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Power Consumption

AMD Bulldozer Review: FX-8150 Gets Tested

According to AMD, the decisions its architects made when they designed Bulldozer centered on maximizing efficiency. In a big multi-chip module like Interlagos, squeezing the most performance out of every core under a hard thermal limit just makes good sense. The question is whether the same scalable design is as efficient on the desktop as it promises to be in the server space.

System Idle Power
AMD FX-8150 (Zambezi) 8C/8T, 3.6 GHz Base
107 W
AMD Phenom II X6 1100T (Thuban) 6C/6T, 3.3 GHz Base
114 W
AMD Phenom II X4 980 BE (Deneb) 4C/4T, 3.7 GHz
100 W
Intel Core i7-2600K (Sandy Bridge) 4C/8T, 3.4 GHz Base
90 W
Intel Core i5-2500K (Sandy Bridge) 4C/4T, 3.3 GHz Base
90 W
Intel Core i7-920 (Bloomfield) 4C/8T, 2.66 GHz Base
130 W

At idle, the system armed with AMD’s 125 W FX-8150 sips 107 W—less than the Phenom II X6 1100T, but just slightly more than the Phenom II X4 980 (both of which are also 125 W parts). Only Intel’s Bloomfield-based Core i7-920 consumes more (130 W system power).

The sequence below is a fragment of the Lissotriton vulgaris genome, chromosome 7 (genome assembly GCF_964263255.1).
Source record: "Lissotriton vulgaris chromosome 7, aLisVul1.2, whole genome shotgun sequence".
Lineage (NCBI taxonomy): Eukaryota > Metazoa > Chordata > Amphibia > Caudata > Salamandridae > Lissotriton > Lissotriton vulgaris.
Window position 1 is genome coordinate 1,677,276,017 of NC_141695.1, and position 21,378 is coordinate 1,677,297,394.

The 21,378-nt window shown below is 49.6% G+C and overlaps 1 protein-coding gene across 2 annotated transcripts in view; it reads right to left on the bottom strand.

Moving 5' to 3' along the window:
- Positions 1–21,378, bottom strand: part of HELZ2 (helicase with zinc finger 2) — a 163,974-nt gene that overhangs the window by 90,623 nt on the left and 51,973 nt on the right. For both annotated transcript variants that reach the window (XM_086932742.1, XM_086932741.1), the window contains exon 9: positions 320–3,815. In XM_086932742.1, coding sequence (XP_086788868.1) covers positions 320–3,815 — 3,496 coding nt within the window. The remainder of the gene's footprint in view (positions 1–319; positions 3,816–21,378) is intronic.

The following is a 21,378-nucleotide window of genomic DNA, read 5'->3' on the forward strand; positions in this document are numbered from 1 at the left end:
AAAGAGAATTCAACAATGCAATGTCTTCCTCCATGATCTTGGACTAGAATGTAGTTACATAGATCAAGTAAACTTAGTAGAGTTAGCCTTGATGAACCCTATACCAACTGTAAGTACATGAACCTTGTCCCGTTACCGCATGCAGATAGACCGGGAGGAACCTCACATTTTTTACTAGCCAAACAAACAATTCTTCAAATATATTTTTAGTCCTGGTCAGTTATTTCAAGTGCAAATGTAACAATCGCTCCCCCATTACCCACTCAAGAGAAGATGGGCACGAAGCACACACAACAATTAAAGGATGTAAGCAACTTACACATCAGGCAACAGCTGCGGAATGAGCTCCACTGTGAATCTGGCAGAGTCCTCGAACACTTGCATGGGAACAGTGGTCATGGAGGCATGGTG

In contrast, though, the two systems armed with Sandy Bridge-based parts drop to just 90 W (their 95 W TDPs are already 30 W under Zambezi’s thermal ceiling).

I pulled the Phenom II X4, Core i7-920, and Core i5-2500K runs off of this graph because they cluttered it up way too much. The three chips left are, in my opinion, the most relevant.

The black line corresponds to Intel’s 95 W Core i7-2600K, which averages 155 W system power use throughout a complete run of PCMark 7. Before you mention that the Core i5-2500K is closer, price-wise, to the FX-8150, know that it averages just two watts less than the -2600K, at 153 W across the entire run. Imagine that its plot would look almost identical.

The FX-8150, in comparison, averages 191 W. That 34 W delta almost exactly correlates to the 30 W separating Intel’s 95 W rating and AMD’s 125 W TDP. Even more interestingly, the Phenom II X6 1100T hits the same 191 W system average across PCMark 7. Meanwhile, the Phenom II X4 980 averages 184 W.

Intel’s Core i7-920 stands out as the one model to use more power than AMD’s new flagship. A 193 W average consumption number is 2 W higher, which we’d consider reasonable given a 5 W-higher TDP.

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